Spotlight on… Todd C. Rae

Todd C. Rae

Position: Reader in Evolutionary Anthropology at the University of Roehampton

Bio: Born in California, Todd completed his PhD at the State University of New York at Stony Brook (now Stony Brook University) in 1993.  Following his PhD, he held a position as a Kalbfleish Research Fellow in Mammalogy at the American Museum of Natural History before taking up a lectureship at Durham University in the UK in 1994.  Todd joined Roehampton in 2008.

Research interests: Todd’s primary research interests lie in documenting changes to the craniofacial skeleton across the evolution of anthropoid primates (monkeys and apes, including people). He has examined living and fossil primates in museums on five continents, participated in fieldwork expeditions to discover new fossils in Africa and South America and, along the way, contributed to the theory and method of phylogenetic inference. Todd’s interest in the evolution of the facial skeleton led to a collaboration with Thomas Koppe of the Institute of Anatomy, Ernst Moritz Arndt University, Greifswald (Germany), an expert in CT visualisation of internal cranial anatomy, to investigate craniofacial pneumatization (the paranasal sinuses) in the order Primates. Their collaboration has led to new discoveries in the pattern of sinus evolution in many groups of primates, including insights into the adaptation of our species’ closest relatives, the neanderthals.

You can read more about Todd’s work in this photo essay on revisiting the site of his PhD research, or see more about Todd talking about his research here:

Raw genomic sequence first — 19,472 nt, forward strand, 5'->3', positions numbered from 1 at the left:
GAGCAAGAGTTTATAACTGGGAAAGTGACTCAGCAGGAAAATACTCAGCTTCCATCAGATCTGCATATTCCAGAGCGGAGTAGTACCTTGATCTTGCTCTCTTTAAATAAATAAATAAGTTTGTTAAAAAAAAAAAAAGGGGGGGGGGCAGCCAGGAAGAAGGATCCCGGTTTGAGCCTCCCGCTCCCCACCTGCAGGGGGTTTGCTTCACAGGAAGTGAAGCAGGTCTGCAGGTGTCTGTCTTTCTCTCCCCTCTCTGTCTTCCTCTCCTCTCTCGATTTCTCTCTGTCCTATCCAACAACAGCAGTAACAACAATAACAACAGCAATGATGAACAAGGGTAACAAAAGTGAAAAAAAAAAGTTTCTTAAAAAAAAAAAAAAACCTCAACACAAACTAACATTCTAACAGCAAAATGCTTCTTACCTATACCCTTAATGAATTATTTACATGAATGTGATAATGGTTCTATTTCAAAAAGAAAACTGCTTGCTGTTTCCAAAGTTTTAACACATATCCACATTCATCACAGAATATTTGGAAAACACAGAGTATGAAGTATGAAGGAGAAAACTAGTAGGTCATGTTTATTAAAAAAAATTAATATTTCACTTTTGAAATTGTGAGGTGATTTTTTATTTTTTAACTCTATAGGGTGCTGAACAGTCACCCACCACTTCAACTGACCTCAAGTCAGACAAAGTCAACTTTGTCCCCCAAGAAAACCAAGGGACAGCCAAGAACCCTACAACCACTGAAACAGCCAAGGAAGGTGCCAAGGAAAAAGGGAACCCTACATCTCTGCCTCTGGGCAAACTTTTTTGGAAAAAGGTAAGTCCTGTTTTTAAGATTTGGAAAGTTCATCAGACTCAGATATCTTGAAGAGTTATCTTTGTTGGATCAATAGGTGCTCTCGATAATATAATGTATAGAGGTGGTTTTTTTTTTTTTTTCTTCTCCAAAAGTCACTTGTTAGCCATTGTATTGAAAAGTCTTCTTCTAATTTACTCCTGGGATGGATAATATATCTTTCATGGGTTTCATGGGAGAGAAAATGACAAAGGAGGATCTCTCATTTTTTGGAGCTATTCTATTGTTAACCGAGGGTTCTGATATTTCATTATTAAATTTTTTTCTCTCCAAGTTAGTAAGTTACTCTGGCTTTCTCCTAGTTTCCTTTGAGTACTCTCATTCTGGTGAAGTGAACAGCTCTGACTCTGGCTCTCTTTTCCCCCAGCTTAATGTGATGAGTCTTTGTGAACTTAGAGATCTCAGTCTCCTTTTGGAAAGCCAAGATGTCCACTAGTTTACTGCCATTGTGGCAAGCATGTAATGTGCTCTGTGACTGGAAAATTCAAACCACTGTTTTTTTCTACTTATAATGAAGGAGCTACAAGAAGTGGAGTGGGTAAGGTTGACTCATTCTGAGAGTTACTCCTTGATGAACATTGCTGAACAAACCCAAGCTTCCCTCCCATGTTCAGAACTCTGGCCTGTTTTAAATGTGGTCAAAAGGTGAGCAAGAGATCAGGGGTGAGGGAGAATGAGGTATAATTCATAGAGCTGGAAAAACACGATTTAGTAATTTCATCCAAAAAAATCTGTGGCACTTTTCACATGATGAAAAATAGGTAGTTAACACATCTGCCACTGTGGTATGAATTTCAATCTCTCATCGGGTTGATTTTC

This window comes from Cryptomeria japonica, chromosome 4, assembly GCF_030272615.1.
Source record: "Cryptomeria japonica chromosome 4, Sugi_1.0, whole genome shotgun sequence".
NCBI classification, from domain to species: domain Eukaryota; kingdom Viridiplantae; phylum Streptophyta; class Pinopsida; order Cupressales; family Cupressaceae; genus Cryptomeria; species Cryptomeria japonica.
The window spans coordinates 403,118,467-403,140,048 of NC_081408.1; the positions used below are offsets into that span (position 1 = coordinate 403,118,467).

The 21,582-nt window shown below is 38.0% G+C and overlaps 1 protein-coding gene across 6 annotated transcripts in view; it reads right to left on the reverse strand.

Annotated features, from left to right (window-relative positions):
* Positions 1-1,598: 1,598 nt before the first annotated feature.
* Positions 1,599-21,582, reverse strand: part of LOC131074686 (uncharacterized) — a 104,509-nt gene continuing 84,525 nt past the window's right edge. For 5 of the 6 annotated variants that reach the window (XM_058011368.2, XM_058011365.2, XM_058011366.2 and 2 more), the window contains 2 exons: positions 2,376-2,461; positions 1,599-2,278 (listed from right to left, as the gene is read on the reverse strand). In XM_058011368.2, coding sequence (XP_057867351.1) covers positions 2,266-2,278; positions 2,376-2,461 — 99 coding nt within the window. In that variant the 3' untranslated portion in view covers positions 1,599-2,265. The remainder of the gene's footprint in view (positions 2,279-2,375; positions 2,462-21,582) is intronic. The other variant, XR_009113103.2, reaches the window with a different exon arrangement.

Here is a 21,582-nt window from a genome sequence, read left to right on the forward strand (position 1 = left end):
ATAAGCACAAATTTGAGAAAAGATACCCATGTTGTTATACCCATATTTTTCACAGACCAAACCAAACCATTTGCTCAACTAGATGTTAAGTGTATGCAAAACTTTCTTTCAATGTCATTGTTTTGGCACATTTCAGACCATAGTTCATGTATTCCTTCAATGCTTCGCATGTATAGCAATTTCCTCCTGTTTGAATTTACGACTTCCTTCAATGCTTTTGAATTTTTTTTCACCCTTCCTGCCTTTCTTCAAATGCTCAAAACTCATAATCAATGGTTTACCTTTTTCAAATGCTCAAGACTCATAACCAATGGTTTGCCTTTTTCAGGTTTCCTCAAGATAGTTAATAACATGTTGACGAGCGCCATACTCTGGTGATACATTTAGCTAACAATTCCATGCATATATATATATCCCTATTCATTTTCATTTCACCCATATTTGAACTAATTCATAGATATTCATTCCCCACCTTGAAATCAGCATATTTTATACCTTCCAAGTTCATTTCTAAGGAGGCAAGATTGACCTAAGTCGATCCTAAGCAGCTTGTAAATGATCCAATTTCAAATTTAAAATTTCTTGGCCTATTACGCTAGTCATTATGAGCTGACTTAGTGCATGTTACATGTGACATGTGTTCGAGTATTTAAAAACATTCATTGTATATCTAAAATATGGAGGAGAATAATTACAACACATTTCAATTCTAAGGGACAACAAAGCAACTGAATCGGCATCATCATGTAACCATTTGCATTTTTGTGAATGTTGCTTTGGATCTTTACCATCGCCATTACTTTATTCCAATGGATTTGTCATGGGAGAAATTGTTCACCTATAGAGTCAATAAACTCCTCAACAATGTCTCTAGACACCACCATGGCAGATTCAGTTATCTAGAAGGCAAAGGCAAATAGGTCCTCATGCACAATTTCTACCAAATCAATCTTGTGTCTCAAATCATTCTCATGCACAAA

Recent significant study: Although closely related species, Neanderthals looked very different from people. Three hypotheses have been forwarded to explain the distinctive Neanderthal face: 1) an improved ability to accommodate high anterior bite forces, 2) more effective conditioning of cold and/or dry air, and, 3) adaptation to facilitate greater ventilatory demands. Using three-dimensional models of Neanderthals, people and a close outgroup (H. heidelbergensis), Todd and his colleagues were able to test these theories via innovative computer simulations. Their findings suggest that both Neanderthals and people evolved to better withstand cold and/or dry climates than less derived Homo; however, Neanderthals were particularly well equipped to live in these conditions. These findings have been widely discussed in articles in Scientific American, Newsweek, The Guardian, Live Science,  and Tech Times.

Latest projects: Todd has recently begun to apply his CT experience to other anatomical systems, including the organ of balance in the middle ear, the semicircular canals of the bony labyrinth. In addition, he is currently collaborating with fellow Roehampton academic Dr. Lia Betti on a project examining three-dimensional pelvic shape in primates to better understand the unique selective pressures exerted on women due to childbirth.

Teaching: In the anthropology programme, Todd convenes Introduction to Evolution, Humans and Other Primates, and our third-year Palaeoanthropology module, which introduces the primate fossil record against the backdrop of changes in the environment and mechanisms underlying primate evolution.

 Did you know…?

  • that Todd is a member of the band Bauplan.
  • that Todd builds guitars and valve amps in his spare time.
  • that Todd’s middle name is Christopher. He uses his middle initial in publications to differentiate himself from a chemist with the same first initial and last name.

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